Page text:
- Noise rating: Tires can generate a lot of noise that’s audible to people inside the cabin. Some companies design certain tires to run more quietly. The difference between these and other tires can be quite significant.
How To Read Michelin Tire Sizes
Michelin and other tire manufacturers use a standard format to describe the dimensions of tires. Understanding what each part of this listing means is important to getting the right fit. To break down the components of these size listings, we’ll use the common tire size of P225/65R17 as an example.
- P: The first letter in the size description denotes the type of vehicle the tire is intended for. Our example tire has a “P” which indicates that the tire is designed for passenger vehicles.
- 225: The first number in the label provides the width of the tire in millimeters. Therefore, we know that our example tire is 225 millimeters wide.
- 65: The second number indicates the ratio of the tire’s height compared to its width as a percentage, meaning our example tire is 65% as tall as it is wide.
- R: The second letter in the label describes the type of tire build. In this case, the “R” stands for radial construction.
- 17: The final number in the listing indicates the diameter of the wheel the tire fits in inches. This means that our example tire is designed to fit a 17-inch rim.
Michelin Tire Warranties
Michelin offers both original equipment (OE) and replacement tires, but its OE options are not covered under a mileage warranty. All replacement models are covered under a six-year Michelin Promise Plan.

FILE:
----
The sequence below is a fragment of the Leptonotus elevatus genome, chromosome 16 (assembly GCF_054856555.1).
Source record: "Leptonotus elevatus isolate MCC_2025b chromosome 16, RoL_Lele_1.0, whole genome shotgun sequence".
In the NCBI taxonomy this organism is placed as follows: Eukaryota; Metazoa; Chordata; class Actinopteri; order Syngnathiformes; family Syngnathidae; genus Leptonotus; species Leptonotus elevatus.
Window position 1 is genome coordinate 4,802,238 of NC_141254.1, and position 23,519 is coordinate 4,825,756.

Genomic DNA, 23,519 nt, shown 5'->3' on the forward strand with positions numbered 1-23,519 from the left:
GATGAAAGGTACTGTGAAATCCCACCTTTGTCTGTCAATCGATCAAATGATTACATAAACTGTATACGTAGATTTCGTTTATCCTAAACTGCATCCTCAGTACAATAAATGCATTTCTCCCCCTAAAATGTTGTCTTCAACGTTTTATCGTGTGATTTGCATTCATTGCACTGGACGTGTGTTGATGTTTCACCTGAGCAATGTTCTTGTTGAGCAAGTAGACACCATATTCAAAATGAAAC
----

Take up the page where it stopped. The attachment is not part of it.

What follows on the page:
This limited warranty covers any defects in workmanship or materials. Some Michelin tires also come with a mileage warranty, which guarantees your tread lasts for a certain number of miles.
All Michelin tires come with a 30-day satisfaction guarantee. This allows you to return your tires within 30 days of purchase if you’re not happy with your tires. To get your money back, you’ll need to return to the place you bought the tires and provide a receipt.
Michelin Customer Reviews
To give you a better idea of Michelin tires and their overall quality, we compiled a few customer reviews from TireBuyer. Across the board, Michelin tire reviews are positive. Customers are often impressed with their durability and long-lasting tread life. However, one or two Michelin models did miss the mark.
Here’s an overview of customer experiences with Michelin tires:
Positive Experiences with Michelin Tires
“The [Michelin LTX A/T2] came stock on my 2019 F-250. At 12,000 miles, they don’t show any wear… My biggest surprise is how well they do in mud. I’ve pulled the trailer through some fairly deep, nasty mud. I had to use four-wheel drive, but these tires threw the mud all over the truck/trailer and kept the tread clear.”
– SOMD Dan via TireBuyer
“Bought my Suburban new with a set of [Michelin Energy Saver A/S] tires. Just now replacing for the first time at 72,000 miles. Definitely notice a much better fuel economy… All-around, a great tire to buy. I drive a lot (45,000 to 75,000 miles a year), so really happy I found this product.”
– Glen via TireBuyer
Negative Experiences with Michelin Tires
“The [Michelin Premier LTX] is almost worn out at 22,000, mostly long-distance road miles. I have rotated them every 5,000 miles. I had to have them rebalanced twice, and they actually hydroplaned on me once. Never had a tire to do that.”